You can apply the same concept when turning into a parking lot.  Go as far past the driveway as you can before turning into it.  Sometimes you might have to apply what I refer to as the “bump” method’; these are situations where you cannot get quite enough room for the trailer to turn freely into the area, so the trailer tires will have to “bump” up and over a curb.  These cases can be alarming for new RVers; but if you go slowly in these cases and let the tires absorb the impact, you will clear the turn just fine.

Sometimes you might encounter that your parking/camping destination has a combination of skinny roads and tight curves. In these circumstances, you will often have the outside-front tire of the truck off the pavement and the inside-rear tires of the trailer off the pavement. This is acceptable RV etiquette, so don’t worry!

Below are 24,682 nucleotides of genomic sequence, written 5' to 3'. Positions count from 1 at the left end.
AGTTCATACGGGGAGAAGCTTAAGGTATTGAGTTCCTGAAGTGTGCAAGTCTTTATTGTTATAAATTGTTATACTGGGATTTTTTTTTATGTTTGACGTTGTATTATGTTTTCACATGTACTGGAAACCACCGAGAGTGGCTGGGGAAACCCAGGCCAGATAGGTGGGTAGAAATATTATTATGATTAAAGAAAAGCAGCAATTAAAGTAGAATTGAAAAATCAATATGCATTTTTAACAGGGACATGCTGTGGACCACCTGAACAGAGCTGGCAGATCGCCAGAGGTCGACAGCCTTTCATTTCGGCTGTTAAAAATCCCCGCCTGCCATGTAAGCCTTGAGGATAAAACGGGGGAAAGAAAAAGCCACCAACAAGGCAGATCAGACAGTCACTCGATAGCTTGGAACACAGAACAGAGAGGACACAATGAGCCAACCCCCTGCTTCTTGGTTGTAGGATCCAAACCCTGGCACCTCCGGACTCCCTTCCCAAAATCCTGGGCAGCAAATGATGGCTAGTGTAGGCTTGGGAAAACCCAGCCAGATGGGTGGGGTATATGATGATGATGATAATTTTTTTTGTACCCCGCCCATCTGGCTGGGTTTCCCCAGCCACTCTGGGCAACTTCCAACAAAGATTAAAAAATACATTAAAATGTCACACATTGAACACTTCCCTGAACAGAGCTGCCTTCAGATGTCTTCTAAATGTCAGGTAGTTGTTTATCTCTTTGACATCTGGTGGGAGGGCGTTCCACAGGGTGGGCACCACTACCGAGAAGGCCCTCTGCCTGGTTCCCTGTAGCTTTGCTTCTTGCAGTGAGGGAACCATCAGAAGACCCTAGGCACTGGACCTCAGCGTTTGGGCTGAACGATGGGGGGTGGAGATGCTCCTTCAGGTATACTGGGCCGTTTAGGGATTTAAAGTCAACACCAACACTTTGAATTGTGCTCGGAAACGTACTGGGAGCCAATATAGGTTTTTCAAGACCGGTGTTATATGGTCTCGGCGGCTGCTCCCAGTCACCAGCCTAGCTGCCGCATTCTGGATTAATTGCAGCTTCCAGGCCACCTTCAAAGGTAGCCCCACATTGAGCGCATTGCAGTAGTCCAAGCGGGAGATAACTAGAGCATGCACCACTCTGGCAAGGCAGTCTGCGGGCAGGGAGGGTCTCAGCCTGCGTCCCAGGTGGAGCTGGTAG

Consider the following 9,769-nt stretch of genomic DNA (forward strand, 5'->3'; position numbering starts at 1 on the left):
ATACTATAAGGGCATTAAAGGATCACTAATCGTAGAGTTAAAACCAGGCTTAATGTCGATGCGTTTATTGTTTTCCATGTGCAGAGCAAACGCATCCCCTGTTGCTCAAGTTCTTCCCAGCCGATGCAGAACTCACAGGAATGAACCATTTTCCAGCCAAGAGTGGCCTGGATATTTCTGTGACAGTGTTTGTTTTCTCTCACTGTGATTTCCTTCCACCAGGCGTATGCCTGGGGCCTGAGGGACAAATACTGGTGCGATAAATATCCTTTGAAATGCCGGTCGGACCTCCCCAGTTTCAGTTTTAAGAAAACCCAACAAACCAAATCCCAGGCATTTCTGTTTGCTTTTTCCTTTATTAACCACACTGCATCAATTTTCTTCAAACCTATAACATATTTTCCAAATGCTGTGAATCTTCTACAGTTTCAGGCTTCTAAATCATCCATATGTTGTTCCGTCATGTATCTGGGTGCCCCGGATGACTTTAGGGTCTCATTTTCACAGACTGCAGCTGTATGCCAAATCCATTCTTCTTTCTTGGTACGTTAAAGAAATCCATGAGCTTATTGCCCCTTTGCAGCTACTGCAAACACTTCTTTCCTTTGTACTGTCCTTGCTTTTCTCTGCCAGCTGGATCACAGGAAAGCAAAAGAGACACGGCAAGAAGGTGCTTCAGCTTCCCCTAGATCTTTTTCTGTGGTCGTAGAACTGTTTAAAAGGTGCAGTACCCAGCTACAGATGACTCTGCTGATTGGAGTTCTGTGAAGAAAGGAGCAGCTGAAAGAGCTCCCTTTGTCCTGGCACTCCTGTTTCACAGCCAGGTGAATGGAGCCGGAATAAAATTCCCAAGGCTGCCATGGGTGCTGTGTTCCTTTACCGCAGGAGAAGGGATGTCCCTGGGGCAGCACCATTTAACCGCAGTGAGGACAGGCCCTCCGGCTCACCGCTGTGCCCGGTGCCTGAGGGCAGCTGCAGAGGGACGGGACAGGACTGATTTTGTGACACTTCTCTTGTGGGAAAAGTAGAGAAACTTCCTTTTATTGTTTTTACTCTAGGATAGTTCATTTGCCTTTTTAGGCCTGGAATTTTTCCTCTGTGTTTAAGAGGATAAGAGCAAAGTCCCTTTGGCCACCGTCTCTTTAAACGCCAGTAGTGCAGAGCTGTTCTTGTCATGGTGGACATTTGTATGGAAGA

Sharing the Roads

Sharing the road with fellow motorists can be an extremely stressful situation. There is no room for personal ego when hauling a 5th wheel, so leave that mentality packed up tight and stowed away.  You may be bigger, but you are not faster and it takes you longer to stop.  Give yourself a healthy amount of open space in front of you.  You should do this because other drivers do not realize what it takes for you to come to a stop. If you drive defensively by allowing ample space for Uh-Oh situations, the other drivers jumping into your lane will not be a potentially hazardous situation.

Also consider that other motorists will often ignore your turn signal.  There are many (expletive driven) comments on why this is the case, but the short of it is this: If you need the lane and you have had your turn signal on, and another driver is not giving you the space you need, you are within you RV rights to SLOWLY start to make your lane change.  Trust me…the other cars will get out of your way.